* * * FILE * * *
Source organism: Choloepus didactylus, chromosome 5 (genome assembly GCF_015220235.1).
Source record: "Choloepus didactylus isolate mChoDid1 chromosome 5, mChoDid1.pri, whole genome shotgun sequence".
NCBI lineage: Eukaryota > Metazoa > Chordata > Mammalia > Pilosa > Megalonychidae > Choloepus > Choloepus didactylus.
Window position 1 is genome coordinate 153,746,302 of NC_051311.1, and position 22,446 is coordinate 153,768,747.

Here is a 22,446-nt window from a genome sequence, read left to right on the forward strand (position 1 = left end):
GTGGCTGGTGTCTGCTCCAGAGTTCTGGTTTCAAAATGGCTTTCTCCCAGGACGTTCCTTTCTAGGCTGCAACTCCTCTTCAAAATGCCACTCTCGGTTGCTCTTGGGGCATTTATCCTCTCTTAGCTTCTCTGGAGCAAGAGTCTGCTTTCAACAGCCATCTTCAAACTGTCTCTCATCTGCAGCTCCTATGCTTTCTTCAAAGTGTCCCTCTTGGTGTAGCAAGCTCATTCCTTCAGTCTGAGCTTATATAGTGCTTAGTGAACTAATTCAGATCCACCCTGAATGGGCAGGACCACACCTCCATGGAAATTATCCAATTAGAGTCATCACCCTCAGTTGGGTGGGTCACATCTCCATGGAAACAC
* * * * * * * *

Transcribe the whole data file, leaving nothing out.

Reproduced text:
Source organism: Choloepus didactylus, chromosome 5 (genome assembly GCF_015220235.1).
Source record: "Choloepus didactylus isolate mChoDid1 chromosome 5, mChoDid1.pri, whole genome shotgun sequence".
NCBI lineage: Eukaryota > Metazoa > Chordata > Mammalia > Pilosa > Megalonychidae > Choloepus > Choloepus didactylus.
Window position 1 is genome coordinate 153,746,302 of NC_051311.1, and position 22,446 is coordinate 153,768,747.

Here is a 22,446-nt window from a genome sequence, read left to right on the forward strand (position 1 = left end):
GTGGCTGGTGTCTGCTCCAGAGTTCTGGTTTCAAAATGGCTTTCTCCCAGGACGTTCCTTTCTAGGCTGCAACTCCTCTTCAAAATGCCACTCTCGGTTGCTCTTGGGGCATTTATCCTCTCTTAGCTTCTCTGGAGCAAGAGTCTGCTTTCAACAGCCATCTTCAAACTGTCTCTCATCTGCAGCTCCTATGCTTTCTTCAAAGTGTCCCTCTTGGTGTAGCAAGCTCATTCCTTCAGTCTGAGCTTATATAGTGCTTAGTGAACTAATTCAGATCCACCCTGAATGGGCAGGACCACACCTCCATGGAAATTATCCAATTAGAGTCATCACCCTCAGTTGGGTGGGTCACATCTCCATGGAAACAC